## Key Intraday Levels & Pivot Levels

The "Key Intraday Levels" indicator was created by Dr. Winton Felt. He also coined the term "Key Intraday Levels." The method of calculating key intraday levels is proprietary. Hence, the data is not available elsewhere. This indicator is new, and was introduced in September of 2015.

The key intraday levels we publish can give a high-probability indication of whether an index is going to close higher or lower, but not the magnitude of the change. There is no indication of the magnitude of the expected move, only that the index will probably close with a gain or loss. If the Index can stay above the key bullish intraday level for at least 30 of the first 60 minutes, it is unlikely that the market will work against bullish investments during the day. Likewise, if the Index is below the key bearish intraday level for at least 30 of the first 60 minutes, it is unlikely that the market will work against bearish investments during the day. If we indicate a probability figure of 80% for a higher close, the implication is that there is a 20% probability for a lower close, and the less probable does happen some of the time. Also, probabilities are estimates that may fluctuate over time. If the probability posted is 80%, it may be 70% or some other figure by the time a reader sees it. The figures are not updated in real time. They are updated once a day after the market closes based on data available at the time.

This information can be especially useful for day-traders and swing-traders. Even long-term investors can find this useful. Why would a long-term investor buy on a day when the market is likely to decline? It would be better if a new position did not have to "undo" the loss incurred on the first day of the position's existence.

A move above a pivot point level of resistance (or below a pivot point level of support), on the other hand, requires a greater level of commitment than a sustained move beyond what we call our "key intraday levels." A move above a pivot point level of resistance does not require persistence above that level for a specific amount of time to have significance. It simply is what it is. Penetration of a pivot point level of resistance or support indicates a greater commitment to the direction of movement leading to the penetration, but it does not indicate anything about whether the index will close on the other side of the pivot point level that has been penetrated. Neither a move above a key intraday level of more than 30 minutes of the first hour, nor a penetration of pivot resistance levels can guarantee the direction of market movement. It is just that the probabilities lean in the indicated direction. Generally, the key levels we publish can give an earlier indication of market sentiment than can be obtained from pivot point levels. An example of an exception would be if the market were to plunge at the open and remain severely depressed for the first hour. In a situation like that, key intraday levels and pivot point support levels would all be penetrated almost simultaneously.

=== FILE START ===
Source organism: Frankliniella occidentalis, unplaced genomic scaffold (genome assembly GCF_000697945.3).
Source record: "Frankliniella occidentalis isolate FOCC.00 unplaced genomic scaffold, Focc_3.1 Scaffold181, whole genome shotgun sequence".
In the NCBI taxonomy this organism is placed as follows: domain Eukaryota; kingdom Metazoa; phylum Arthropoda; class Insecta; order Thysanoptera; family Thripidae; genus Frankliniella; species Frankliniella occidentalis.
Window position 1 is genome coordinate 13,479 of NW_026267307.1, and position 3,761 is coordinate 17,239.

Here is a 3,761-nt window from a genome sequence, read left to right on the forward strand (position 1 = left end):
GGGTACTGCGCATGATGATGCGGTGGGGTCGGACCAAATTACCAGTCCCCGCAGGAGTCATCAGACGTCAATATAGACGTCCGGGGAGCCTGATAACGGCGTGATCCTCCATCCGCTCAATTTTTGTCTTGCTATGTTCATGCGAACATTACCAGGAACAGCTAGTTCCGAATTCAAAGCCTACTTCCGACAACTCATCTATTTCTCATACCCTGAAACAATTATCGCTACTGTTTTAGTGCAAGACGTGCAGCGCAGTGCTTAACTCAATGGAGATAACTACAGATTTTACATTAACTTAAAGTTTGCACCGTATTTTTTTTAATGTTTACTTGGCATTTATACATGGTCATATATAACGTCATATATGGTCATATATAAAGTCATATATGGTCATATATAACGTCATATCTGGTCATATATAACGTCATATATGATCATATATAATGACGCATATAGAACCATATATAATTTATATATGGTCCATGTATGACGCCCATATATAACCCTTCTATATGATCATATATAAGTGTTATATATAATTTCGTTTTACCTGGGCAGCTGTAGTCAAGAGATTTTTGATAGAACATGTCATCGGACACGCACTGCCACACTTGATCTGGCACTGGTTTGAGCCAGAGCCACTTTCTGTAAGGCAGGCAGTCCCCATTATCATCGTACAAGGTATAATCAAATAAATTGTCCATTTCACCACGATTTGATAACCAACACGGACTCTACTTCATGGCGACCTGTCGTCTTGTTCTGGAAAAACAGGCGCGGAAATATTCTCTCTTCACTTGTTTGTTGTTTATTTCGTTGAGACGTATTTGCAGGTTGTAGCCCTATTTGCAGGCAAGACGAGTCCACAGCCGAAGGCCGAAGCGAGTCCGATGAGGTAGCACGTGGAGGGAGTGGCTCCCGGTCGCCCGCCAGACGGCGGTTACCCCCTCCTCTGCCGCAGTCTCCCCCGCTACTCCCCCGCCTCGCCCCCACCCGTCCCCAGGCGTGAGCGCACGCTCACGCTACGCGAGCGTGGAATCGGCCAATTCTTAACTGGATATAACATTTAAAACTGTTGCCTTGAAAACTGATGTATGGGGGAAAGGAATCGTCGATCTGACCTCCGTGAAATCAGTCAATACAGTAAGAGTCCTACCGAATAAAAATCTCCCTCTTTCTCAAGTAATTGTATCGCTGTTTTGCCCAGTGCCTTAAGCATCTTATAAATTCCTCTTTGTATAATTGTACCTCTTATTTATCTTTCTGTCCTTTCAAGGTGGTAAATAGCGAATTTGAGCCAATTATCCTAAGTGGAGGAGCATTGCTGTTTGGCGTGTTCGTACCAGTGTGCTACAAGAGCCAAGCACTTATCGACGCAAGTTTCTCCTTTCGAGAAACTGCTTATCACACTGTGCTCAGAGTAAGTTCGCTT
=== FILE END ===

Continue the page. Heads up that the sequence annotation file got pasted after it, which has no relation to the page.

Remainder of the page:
Please bear in mind that the key intraday levels are calculated based on data available shortly after the market closes. Calculations assume that no news events will occur that change the probability profiles. News events can easily jerk the market around, and render our calculations obsolete minutes after the market opens or even __before__ the market opens.

**Helpful When There Is A Surprise Move**

On this site, we give a probable range for the next day's closing level as well as a probable range for the next day's high (or low). In addition, we give a probable direction for the next day's movement.

The probabilities are computed as of the close of market. Please remember that the size of the probable excursion envelope is the same whether the market rises or declines. If we say that there is "only a little more than a 15% probability that the Dow will gain more than 129 points," that also means that if the Dow declines, there is only a little more than a 15% probability that it will lose more than 129 points.

First we compute the probable excursion envelope (in this case 129 points). That envelope carries with it the implication of either a + or a -. In making the computation that gives us 129 points, the direction is not defined. We then do some momentum studies and determine probable direction. If the probable direction is positive, we may say "There is a 70% probability that the Dow will rise no more than 129 points tomorrow." If the probable direction is negative, we may say "There is a 70% probability that the Dow will decline no more than 129 points tomorrow." The 70% probability number refers to the probable excursion of 129 points, not to the direction of the move.

If the direction turns out to be opposite to what we projected, then use the same data but with a minus sign. For example, if we say the Dow will likely go up no more than 12%, but in the first hour of the following day the Dow drops below the bearish Key Intraday Level and is below it for more than 30 minutes of the first hour, then there is a high probability that the Dow will decline rather than rise. In that case, the probability is that it will not decline more than 12% (the same percent we had previously indicated would be a probable limit on an advance).

Market sentiment changes quickly. It is important to be nimble enough to be able to reverse outlook and strategy quickly. That is why we created the Key Intraday Levels. The sentiment of the market at its close may be very different from its sentiment at the next open. We know that what we say in the evening may be wrong by morning. More precisely, the estimated direction may be wrong, but the probable excursion calculations will remain unchanged for the following day. Thus, the Key Intraday Levels can help a person avoid being at odds with the market.